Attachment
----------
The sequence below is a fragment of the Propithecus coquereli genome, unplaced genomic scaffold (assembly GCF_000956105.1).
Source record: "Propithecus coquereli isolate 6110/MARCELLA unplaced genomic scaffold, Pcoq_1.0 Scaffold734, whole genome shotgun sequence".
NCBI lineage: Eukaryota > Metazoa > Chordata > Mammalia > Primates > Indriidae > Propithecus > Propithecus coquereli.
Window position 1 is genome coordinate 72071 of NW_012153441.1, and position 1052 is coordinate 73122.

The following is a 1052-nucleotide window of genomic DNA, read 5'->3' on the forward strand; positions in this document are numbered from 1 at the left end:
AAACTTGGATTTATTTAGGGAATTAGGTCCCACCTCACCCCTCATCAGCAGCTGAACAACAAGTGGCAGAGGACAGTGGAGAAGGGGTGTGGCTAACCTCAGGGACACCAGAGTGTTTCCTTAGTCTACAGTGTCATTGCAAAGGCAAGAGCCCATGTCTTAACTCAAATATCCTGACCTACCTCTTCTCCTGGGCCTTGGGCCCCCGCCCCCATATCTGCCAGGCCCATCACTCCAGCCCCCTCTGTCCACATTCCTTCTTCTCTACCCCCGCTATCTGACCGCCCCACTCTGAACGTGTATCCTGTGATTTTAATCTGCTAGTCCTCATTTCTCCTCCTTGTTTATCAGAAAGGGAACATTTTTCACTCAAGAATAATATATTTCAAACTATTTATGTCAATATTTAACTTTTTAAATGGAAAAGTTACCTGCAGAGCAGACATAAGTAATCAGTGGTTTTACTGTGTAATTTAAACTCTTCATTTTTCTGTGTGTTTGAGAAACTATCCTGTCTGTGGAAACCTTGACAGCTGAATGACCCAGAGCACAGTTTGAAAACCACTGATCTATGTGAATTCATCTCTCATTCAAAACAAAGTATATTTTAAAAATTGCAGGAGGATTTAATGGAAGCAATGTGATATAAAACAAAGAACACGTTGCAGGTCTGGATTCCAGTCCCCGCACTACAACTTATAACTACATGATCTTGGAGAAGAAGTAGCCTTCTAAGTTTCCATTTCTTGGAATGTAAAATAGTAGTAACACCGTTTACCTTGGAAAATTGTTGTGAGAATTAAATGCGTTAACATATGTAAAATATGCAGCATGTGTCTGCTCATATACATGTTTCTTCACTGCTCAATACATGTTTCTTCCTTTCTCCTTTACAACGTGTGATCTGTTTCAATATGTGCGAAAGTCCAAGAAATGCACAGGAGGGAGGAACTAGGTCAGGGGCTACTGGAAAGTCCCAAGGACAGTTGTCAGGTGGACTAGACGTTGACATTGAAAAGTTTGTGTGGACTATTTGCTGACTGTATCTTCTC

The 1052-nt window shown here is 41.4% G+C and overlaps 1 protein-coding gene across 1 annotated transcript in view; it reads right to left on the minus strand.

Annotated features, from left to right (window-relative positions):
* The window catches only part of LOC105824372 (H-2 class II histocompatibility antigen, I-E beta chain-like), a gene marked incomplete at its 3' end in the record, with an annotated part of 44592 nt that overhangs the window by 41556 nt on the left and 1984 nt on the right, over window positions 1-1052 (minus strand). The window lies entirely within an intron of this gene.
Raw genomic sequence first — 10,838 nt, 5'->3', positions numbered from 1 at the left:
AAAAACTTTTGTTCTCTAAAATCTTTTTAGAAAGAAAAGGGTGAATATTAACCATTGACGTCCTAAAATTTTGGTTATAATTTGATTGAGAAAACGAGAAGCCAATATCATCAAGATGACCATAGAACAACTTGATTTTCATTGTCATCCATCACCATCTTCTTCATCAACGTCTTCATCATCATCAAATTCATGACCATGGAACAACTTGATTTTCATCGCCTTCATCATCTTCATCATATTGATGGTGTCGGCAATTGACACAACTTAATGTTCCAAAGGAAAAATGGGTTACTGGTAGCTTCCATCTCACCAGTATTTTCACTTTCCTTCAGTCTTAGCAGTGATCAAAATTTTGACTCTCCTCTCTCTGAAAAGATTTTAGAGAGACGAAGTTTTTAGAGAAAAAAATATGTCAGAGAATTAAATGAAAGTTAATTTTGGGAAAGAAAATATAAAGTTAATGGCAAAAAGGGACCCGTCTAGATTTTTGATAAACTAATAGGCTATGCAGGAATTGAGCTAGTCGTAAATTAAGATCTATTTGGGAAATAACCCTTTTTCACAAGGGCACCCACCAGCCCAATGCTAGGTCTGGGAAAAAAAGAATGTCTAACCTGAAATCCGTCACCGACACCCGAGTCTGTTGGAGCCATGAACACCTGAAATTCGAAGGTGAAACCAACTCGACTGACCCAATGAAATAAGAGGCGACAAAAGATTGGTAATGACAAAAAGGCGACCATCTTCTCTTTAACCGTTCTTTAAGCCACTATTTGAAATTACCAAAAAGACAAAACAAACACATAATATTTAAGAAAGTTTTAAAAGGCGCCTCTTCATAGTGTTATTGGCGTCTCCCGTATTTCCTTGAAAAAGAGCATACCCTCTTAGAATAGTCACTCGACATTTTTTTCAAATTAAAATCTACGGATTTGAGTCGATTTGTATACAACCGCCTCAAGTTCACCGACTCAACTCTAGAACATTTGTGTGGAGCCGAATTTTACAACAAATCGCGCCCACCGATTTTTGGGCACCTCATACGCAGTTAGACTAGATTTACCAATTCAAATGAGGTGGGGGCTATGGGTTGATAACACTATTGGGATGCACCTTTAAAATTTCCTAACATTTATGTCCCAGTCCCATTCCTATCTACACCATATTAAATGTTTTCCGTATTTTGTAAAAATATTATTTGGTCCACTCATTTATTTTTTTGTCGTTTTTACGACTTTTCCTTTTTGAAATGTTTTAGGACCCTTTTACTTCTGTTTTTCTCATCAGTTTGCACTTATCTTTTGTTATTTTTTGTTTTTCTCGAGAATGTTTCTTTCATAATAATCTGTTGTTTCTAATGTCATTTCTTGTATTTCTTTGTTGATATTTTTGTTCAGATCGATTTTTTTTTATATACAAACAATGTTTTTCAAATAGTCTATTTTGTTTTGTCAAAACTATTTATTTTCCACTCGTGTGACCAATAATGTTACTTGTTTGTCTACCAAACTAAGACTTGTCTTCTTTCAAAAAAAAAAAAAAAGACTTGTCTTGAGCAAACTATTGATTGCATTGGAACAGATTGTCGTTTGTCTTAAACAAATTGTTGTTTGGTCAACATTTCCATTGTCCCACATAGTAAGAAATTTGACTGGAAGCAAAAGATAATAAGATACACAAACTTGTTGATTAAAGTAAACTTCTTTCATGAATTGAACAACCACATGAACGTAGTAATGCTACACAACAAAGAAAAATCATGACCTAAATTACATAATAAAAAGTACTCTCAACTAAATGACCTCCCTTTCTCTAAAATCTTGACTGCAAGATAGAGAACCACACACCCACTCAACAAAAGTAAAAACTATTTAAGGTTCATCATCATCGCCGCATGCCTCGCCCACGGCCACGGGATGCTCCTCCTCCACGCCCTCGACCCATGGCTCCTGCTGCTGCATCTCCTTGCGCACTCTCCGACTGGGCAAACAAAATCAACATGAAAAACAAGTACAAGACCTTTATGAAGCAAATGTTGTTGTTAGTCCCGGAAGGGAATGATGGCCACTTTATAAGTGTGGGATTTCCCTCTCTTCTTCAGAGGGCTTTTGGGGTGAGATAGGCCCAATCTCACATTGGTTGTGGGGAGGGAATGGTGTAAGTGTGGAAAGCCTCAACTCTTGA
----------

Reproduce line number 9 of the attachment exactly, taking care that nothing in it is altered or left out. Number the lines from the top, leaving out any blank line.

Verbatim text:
* The window catches only part of LOC105824372 (H-2 class II histocompatibility antigen, I-E beta chain-like), a gene marked incomplete at its 3' end in the record, with an annotated part of 44592 nt that overhangs the window by 41556 nt on the left and 1984 nt on the right, over window positions 1-1052 (minus strand). The window lies entirely within an intron of this gene.